As some body fluids such as feces and ulcer secrete contain high amounts of protease that might damage the immobilised channels, protease inhibitor (with specific inhibition of serine, cysteine, aspartic proteases and aminopeptidases, containing 4-(2-aminoethyl)benzenesulfonyl fluoride (AEBSF), pepstatinA, E-64, bestatin, leupeptin, and aprotinin but no metal chelators) 1-5% is added to these fluids. A combination of sodium hydroxide 1M and Glycine pH 2, 1:1 at a flow rate of 5 μl-min−1 in one minute was used.

By the present method, different channels of a chip in Biacore apparatus may be immobilized by different ligands to HGF; monoclonal as well as polyclonal antibodies against HGF, c-met protooncogene HGF receptor and dextran may be employed.

The following description is valid in different body fluids in order to distinguish between different causes of disease:

In the case of infection: In different organs, the levels of HGF are increased locally at the site of infection. The whole amount of protein might be detected by ELISA. Using Biacore technology, detection of the level of interaction (signals) to monoclonal as well as polyclonal antibodies to HGF immobilized to the chip, is high and it correlates positively to the results obtained by ELISA. The increased immobilization level (by adding the concentration of immobilized antibody or the time of immobilization) results in increased signal in these channels. The signals obtained by interaction of HGF to c-met protooncogene receptor immobilized to the channel might be high but increase of immobilization level of c-met does not result in increased signal in c-met channel. The signal obtained from interaction of protein to inactivated dextran channel is always high. Adding carboxymethyl dextran to the samples at least 10 minutes prior to analysis may diminish this signal. The HGF protein may be biologically active and the activity is stopped by adding anti-HGF antibodies to the sample. By immobilization of the channels in a chip by monoclonal antibodies against HGF in different levels, a positive correlation between signals and immobilization level in results is observed. At the same chip, a high signal in the dextran channel is observed.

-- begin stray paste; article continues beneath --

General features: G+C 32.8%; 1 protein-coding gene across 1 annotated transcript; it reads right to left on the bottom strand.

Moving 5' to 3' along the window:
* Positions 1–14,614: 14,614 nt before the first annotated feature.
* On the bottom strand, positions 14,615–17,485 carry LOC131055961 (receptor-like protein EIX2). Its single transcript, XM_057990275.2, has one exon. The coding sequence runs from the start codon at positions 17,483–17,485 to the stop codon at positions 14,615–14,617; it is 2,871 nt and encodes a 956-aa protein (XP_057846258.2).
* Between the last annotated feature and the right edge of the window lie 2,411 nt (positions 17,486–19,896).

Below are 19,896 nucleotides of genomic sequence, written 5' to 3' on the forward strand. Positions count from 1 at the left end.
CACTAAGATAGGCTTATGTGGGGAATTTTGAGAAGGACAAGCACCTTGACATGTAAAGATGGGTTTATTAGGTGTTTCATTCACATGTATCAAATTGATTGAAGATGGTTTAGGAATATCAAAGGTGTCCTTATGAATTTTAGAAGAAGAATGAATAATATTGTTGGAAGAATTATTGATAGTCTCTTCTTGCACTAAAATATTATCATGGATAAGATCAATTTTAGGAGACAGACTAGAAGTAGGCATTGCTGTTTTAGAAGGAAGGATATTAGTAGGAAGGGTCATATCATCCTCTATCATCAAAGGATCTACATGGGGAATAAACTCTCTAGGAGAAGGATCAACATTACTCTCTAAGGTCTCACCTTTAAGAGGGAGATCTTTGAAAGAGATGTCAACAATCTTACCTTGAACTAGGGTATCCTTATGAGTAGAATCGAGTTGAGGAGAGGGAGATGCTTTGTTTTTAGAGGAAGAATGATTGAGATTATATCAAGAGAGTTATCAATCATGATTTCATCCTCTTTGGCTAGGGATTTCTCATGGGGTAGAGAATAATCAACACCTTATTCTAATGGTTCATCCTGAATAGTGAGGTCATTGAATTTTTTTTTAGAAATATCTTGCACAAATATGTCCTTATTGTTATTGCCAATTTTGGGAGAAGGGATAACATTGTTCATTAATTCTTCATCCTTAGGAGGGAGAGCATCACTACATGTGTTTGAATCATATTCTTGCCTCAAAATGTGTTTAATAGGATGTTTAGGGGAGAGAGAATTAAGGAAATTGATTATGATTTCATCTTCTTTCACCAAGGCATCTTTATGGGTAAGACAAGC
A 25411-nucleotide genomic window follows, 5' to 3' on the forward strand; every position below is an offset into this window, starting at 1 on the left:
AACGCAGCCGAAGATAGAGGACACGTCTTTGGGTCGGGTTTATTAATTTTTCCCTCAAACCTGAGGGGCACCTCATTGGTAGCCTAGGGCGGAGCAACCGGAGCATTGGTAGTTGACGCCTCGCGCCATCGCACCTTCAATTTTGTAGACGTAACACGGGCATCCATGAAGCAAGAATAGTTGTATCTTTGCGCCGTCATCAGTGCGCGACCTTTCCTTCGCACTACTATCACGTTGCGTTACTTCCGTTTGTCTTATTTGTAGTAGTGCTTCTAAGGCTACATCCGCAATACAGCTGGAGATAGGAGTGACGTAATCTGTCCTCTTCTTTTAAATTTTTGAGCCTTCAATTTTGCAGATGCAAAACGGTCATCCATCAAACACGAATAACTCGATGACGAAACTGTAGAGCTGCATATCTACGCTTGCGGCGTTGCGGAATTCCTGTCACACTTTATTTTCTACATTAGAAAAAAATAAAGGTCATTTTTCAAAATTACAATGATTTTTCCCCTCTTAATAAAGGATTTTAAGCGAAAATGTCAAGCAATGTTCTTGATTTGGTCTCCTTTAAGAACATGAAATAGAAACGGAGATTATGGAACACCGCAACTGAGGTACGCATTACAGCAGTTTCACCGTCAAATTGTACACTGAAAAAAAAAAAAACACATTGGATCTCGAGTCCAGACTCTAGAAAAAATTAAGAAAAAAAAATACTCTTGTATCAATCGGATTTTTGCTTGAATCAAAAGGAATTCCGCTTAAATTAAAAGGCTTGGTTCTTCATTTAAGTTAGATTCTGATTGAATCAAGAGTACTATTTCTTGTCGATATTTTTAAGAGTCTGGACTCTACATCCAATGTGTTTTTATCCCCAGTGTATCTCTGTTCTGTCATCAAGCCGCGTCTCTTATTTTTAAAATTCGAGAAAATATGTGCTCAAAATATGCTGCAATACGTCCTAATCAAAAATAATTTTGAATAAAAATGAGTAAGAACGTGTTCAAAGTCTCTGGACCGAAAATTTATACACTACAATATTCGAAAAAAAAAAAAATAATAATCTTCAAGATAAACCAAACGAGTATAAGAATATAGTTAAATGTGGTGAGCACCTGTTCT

In the case of chronic inflammation: In spite of high amounts of HGF in samples that might be found by ELISA, non-significant correlation between ELISA and the results obtained by Biacore is observed. It might be no or very low signals detected by Biacore that shows a weak interaction to the ligands. The interaction to c-met protooncogene receptor might be high and the signals correlate positively to the level of immobilization. There is low signal at the dextran channel. Adding carboxymethyl dextran to the samples at least 10 minutes prior to analysis might not diminish the signal at the daxtran channel. The protein might be biologically inactive (FIG. 12).

Example 1

High Hepatocyte Growth Factor Levels in Feces During Acute Infections Gatroeliteritis

FIG. 1. Shows the individual levels of feces HGF in different groups: Bact=bacterial gastroenteritis, Virus=viral gastroenteritis, NS-D=non-infectious acute diarrhoea, Contr=healthy control group. Seventy patients admitted to the Department of Infectious Diseases because of acute non-treated gastroenteritis were included in a prospective study. Feces from 30 patients with culture verified gastroenteritis caused by Campylobacter jejuni, Clostridium difficile and Samonella, 10 patients with gastroenteritis caused by rotavirus, 1 patient with Blastocystis horninis, 8 patients with probable infectious gastroenteritis, 10 patients with non-infectious diarrhea and 11 healthy controls were analyzed for detection of HGF by ELISA. There were no significant differences in feces HGF concentrations in the patients with gastroenteritis caused by Clostridium difficile, Campylobacter jejuni or Salmonella. These three are therefore treated as a single group (bacterial infections). Using ANOVA, four statistically significantly different groups could be identified: (1) bacterial infections with high concentrations, (2) viral infections with moderate concentrations, (3) non-infectious acute diarrhea with an average level of HGF slightly above the normal range (patient controls) and (4) normal controls with normal concentrations. There was a complete separation (on an individual basis) between Group 1 on the one hand and Groups 3 (p<0.0001) and 4 on the other with a cut-off value of around 40 ng/g feces, with the viral infections between these groupings (p<0.001).